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Fashion, Devotion and Contemplation

The Status and Functions of Italian Renaissance Plaquettes

Marika Leino

Italian Renaissance ‘plaquettes’ are often stored and displayed as a homogeneous category or genre in museum collections due to their apparently uniform small relief format. This has resulted in a scholarly literature that has concentrated largely on connoisseurship and taken the form of catalogues, thereby both responding to and propagating the myth of this classification. However, what is often forgotten, or buried deep in scattered catalogue entries, is that during the Renaissance this small relief format was regularly mass-produced and employed extensively in a variety of different contexts. Far from being a homogeneous category, plaquettes were originally viewed as many separate types of object, including pieces for personal adornment, liturgical objects, domestic artefacts, and models for architecture and painting. For the Renaissance consumer, the commission of a hat badge with a personal motto, the purchase of an off-the-shelf inkwell or the acquisition of a small relief for his study were separate concerns.
The aim of this book is to redress the balance by examining these reliefs in terms of their use, alongside broader issues regarding the status of such objects within visual, scholarly and artistic culture from the fifteenth century to the early sixteenth.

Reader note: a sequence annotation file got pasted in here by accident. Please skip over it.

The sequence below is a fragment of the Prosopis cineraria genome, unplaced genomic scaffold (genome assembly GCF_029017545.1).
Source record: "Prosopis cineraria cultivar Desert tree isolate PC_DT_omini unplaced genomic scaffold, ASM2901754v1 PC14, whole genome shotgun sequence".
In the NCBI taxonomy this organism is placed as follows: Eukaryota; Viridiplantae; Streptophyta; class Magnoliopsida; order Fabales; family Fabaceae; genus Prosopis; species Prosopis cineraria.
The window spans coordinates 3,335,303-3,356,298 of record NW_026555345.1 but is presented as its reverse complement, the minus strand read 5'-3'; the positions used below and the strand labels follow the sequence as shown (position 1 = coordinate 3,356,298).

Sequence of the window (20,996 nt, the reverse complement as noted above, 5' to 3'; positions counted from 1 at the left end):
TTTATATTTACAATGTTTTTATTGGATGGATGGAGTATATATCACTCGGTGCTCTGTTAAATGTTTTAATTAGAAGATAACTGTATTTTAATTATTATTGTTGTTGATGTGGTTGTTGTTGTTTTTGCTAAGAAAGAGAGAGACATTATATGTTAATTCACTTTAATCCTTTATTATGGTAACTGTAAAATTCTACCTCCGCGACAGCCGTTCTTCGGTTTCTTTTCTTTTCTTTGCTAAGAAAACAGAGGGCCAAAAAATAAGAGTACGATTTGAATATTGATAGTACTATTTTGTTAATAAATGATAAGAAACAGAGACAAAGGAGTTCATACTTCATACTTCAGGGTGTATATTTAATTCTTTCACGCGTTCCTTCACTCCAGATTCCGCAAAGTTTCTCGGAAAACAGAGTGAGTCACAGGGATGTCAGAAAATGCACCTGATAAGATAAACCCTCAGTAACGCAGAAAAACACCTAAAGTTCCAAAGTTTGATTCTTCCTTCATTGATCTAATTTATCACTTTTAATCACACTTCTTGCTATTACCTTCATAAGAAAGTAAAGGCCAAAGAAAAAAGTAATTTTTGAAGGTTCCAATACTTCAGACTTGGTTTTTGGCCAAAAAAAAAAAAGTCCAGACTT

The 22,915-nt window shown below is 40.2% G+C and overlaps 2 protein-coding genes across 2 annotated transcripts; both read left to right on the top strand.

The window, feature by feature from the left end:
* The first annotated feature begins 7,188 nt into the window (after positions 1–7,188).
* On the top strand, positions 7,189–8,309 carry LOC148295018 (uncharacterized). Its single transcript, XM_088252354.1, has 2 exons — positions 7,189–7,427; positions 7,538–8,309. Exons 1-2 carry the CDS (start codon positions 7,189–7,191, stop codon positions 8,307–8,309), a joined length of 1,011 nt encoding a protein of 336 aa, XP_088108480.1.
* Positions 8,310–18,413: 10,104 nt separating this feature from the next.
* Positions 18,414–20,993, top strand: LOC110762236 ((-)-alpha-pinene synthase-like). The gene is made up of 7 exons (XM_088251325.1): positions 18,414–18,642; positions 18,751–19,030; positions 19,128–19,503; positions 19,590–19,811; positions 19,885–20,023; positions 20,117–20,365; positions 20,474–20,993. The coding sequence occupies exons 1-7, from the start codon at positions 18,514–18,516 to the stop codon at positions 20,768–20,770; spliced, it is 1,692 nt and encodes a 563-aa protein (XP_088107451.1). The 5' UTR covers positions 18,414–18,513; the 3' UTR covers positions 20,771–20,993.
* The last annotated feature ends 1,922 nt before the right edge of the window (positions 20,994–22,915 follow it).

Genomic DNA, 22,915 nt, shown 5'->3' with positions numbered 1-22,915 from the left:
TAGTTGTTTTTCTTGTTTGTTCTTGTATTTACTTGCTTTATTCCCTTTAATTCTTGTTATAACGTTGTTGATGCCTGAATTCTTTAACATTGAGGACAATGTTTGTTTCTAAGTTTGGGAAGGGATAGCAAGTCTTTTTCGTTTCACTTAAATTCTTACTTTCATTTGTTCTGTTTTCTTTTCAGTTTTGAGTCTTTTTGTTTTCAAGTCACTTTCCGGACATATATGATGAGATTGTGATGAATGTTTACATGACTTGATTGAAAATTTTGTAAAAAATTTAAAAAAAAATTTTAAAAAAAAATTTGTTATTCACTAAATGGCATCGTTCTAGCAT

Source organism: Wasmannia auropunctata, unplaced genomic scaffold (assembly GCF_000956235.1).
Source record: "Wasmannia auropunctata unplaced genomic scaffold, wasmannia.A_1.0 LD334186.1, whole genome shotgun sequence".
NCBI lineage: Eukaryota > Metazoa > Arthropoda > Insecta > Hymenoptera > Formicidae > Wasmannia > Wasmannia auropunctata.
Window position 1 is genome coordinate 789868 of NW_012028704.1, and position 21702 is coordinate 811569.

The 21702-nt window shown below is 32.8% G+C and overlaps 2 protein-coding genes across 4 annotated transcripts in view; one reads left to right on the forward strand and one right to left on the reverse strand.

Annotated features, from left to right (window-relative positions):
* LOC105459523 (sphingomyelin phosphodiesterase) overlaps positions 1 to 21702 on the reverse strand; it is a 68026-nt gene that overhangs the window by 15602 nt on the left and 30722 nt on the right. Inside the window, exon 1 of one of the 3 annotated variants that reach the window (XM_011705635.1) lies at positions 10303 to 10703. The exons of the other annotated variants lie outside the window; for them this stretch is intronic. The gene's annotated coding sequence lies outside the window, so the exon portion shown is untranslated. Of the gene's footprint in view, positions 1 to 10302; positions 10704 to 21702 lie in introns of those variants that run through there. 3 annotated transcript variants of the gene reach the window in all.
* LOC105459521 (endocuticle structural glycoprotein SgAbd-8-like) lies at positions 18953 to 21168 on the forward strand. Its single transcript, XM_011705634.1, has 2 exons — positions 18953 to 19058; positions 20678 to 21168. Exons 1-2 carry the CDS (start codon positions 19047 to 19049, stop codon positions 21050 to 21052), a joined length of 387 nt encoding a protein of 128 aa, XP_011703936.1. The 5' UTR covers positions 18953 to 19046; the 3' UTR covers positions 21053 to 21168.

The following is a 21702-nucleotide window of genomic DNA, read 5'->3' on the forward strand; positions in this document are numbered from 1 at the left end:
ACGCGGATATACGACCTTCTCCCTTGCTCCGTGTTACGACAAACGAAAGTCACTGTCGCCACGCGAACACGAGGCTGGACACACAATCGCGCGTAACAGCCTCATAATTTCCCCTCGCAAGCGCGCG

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Acknowledgements

Extract

I am grateful to a number of people who have helped me at various stages in this project. This book is based on my PhD thesis and, as such, my first thanks go to my supervisor Charles Hope, as well as to Elizabeth McGrath, for taking me on at the Warburg Institute and giving me such good guid- ance. Other members of the Warburg Institute who have given valuable advice in various matters are Charles Burnett, Jenny Boyle, Nathalie Clarke, Ian Jones, Jennifer Montagu, John Perkins and Anita Pollard. This project ultimately had its beginnings in the European Sculpture department at Christie’s where my head of department Donald Johnston not only instilled in me a love of bronzes, but unwittingly gave me the idea for studying Italian plaquettes. Michael Michael from Christie’s Education has been an inspiration and a source of encouragement and advice throughout my art- historical life. I would also like to thank Peta Motture and Jeremy Warren for their constant encouragement. The Henry Moore Foundation supported me with a postdoctoral research fellowship at the University of Oxford and provided a grant towards the illustration costs. My time at Oxford was made doubly pro- ductive and pleasurable through the friendship and guidance of Geraldine Johnson and other members of the Art History Department (University of Oxford), Catherine Whistler and Tim Wilson (Ashmolean Museum), Christiana Payne (Oxford Brookes University) and Malcolm Vale (St John’s College), all of whom so generously welcomed me to the academic life in the city....

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